In early May, Eagle Scout candidate Sasha Thilmany (Troop 35 Darien) embarked on another phase of his Eagle project involving honey bees. With the help of Backyard Beekeepers Association of Connecticut member Peet Foster, Sasha and fellow Scout Sam Giorgio, he successfully colonized a beehive in the east field at the Darien Land Trust Property called Mather Meadows.

According to Land Trust Stewardship Committee member Ron D'Andrea, this colony of healthy bees "will support the pollination needed to ensure the success of the reintroduction of native plants and flowers returning key tracts of land back to their natural state."

More than 10,000 Italian honey bees arrived at the post office from Pennsylvania on May 8. That evening, the novices suited up ahead of introducing the Queen ("Latifah") and her colony to their new home, a tradional Langsroth bee box donated by Dave Skelton of the Backyard Beekeepers. Bees are usually docile at this stage, officials said. The hive stands in an area of the meadow where the bees receive early morning sun, late afternoon shade and are protected from northerly winds by an old stone wall.

The Scouts meet regularly with their mentor, Foster, to check the progress of the colony. In the past weeks, a comb has been built, eggs laid, nectar and pollen gathered and honey stored and capped. At five weeks, comb covered nearly every frame. Young bees actively emerge from cells, increasing the population. The colony is ready to expand to a second box to be placed on top.

One of Sasha's goals is to encourage youth in the community to take an interest in their environment and in beekeeping.

"The average age of a hobbyist beekeeper is 60. Sasha hopes to inspire a new generation of beekeeping enthusiasts by allowing them access to this working hive while providing them with the protective gear and supplies to work alongside him and his mentor," said Dave Blocher, master beekeeper and another of Sasha's Backyard Beekeepers Association mentors.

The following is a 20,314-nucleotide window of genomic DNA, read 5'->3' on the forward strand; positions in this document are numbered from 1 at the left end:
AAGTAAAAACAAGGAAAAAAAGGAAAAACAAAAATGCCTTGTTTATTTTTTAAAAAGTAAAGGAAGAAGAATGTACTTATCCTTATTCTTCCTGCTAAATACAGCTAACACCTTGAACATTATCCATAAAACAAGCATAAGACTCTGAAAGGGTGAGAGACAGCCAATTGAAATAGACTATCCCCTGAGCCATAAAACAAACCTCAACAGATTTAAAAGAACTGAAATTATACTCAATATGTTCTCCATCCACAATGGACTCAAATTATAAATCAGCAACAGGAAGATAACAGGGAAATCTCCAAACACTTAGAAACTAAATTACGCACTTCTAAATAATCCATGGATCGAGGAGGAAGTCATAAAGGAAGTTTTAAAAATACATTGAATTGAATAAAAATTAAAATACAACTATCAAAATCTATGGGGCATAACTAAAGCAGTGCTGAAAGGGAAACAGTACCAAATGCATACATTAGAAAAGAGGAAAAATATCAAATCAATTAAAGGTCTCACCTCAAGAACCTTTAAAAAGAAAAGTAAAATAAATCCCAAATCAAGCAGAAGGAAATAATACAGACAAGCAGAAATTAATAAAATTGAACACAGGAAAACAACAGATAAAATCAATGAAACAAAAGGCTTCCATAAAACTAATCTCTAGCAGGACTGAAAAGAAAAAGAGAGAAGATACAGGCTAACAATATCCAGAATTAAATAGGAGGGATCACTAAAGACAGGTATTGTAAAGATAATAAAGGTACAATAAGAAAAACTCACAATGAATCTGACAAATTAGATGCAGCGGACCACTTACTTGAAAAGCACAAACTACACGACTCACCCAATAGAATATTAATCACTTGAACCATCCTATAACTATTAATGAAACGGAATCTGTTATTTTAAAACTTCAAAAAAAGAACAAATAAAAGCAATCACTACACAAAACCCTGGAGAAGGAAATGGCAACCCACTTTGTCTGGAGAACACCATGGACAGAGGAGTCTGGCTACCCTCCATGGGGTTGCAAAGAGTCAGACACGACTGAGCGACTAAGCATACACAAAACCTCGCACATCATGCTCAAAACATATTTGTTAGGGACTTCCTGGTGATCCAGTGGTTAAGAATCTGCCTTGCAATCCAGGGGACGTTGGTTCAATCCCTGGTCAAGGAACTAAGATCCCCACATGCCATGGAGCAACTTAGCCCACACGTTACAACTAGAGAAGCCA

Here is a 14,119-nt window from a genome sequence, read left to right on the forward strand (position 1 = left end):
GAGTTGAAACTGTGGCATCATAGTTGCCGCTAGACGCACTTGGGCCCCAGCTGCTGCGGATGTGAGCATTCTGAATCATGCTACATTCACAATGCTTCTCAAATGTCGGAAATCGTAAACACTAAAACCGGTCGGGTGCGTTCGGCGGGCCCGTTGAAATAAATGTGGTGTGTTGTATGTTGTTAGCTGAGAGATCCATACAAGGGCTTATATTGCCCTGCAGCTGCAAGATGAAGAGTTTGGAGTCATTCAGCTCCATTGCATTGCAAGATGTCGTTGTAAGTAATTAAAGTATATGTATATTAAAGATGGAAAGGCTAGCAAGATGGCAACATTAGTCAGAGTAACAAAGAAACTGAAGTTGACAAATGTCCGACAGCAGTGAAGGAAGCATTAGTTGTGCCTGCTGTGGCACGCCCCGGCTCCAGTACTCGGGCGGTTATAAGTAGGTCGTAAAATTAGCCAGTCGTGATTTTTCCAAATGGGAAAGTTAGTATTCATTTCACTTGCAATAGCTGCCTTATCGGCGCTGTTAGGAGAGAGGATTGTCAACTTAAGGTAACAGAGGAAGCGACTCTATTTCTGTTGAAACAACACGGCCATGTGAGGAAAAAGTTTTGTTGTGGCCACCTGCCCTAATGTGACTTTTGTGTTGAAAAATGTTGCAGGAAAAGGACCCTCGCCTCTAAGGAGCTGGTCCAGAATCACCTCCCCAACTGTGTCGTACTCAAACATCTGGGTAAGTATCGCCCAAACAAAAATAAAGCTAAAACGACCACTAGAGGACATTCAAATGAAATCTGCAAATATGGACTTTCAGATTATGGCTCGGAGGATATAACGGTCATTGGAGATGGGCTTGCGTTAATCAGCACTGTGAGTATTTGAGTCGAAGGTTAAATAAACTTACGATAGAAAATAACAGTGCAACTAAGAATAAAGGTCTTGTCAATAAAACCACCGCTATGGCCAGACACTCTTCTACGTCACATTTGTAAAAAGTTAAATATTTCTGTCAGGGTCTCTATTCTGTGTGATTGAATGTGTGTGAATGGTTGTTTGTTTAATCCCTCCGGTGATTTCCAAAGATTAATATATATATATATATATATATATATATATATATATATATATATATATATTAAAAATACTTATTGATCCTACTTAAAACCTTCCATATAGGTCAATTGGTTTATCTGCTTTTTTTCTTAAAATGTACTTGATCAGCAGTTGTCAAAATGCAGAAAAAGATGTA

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This is a goal shared by the Backyard Beekeepers. Members have donated supplies to outfit three potential beekeepers.

Sasha's Eagle Scout was inspired by media coverage of a devastating syndrome affecting the bee population since 2007, Colony Collapse Disorder. CCD is when seemingly healthy colonies abandon the hive, leaving the queen and only the very young. In one year, more than one-third of hives in the Untied States were lost. Scientists believe they have discovered the cause of the mysterious disappearance. Some blame the overuse of neonicotinoid pesticides used on crops.

In early 2011, Sasha embarked on his Eagle/Bee Project. After mentioning bees to his then Scoutmaster Tavo Reynoso, Sasha was introduced to Dave Skelton, a beekeeper in Guilford. Skelton, a member of the board of directors of Backyard Beekeepers, put Sasha in touch with committee members who were looking for ways to connect with Scouts. As Sasha was contacting local environmental groups about establishing a hive, The Darien Land Trust was looking for someone to place and manage a hive in Mather Meadow. Sasha learned NASA is actively recruiting hobbyist beekeepers to weigh their hives and send them this data to aid in a study on the changing climate, and Sasha wanted to help.

His first task before the arrival of spring and his bees was to learn what it takes to keep bees. The Backyard Beekeepers Association conducts beekeeping workshops every March. His next step was to complete hive scales for beekeepers members before the onset of the spring nectar flow. Under the direction of Dave Blocher, Scouts from Troop 35 were able to build 16 scales to be used for the NASA study using materials donated by Rings End. Almost all the scales have now been distributed.

Scoutmaster Rob Cohen and Troop 35 have been supportive of Sasha's efforts to inform the Darien community. Meetings were organized with guest speakers and Scouts eagerly participated in every phase.

"It's incredible how much I have learned about bees and beekeeping," Cohen said. "Suddenly, people I have known for years are telling me that they keep bees and what it means to them. If it weren't for this project, I would never have known. This is a great project."

Sasha is compiling a list of volunteers who will continue to monitor the hive throughout the summer. By summer's end, his project moves into its final phase, the written report.

Sasha can be contacted at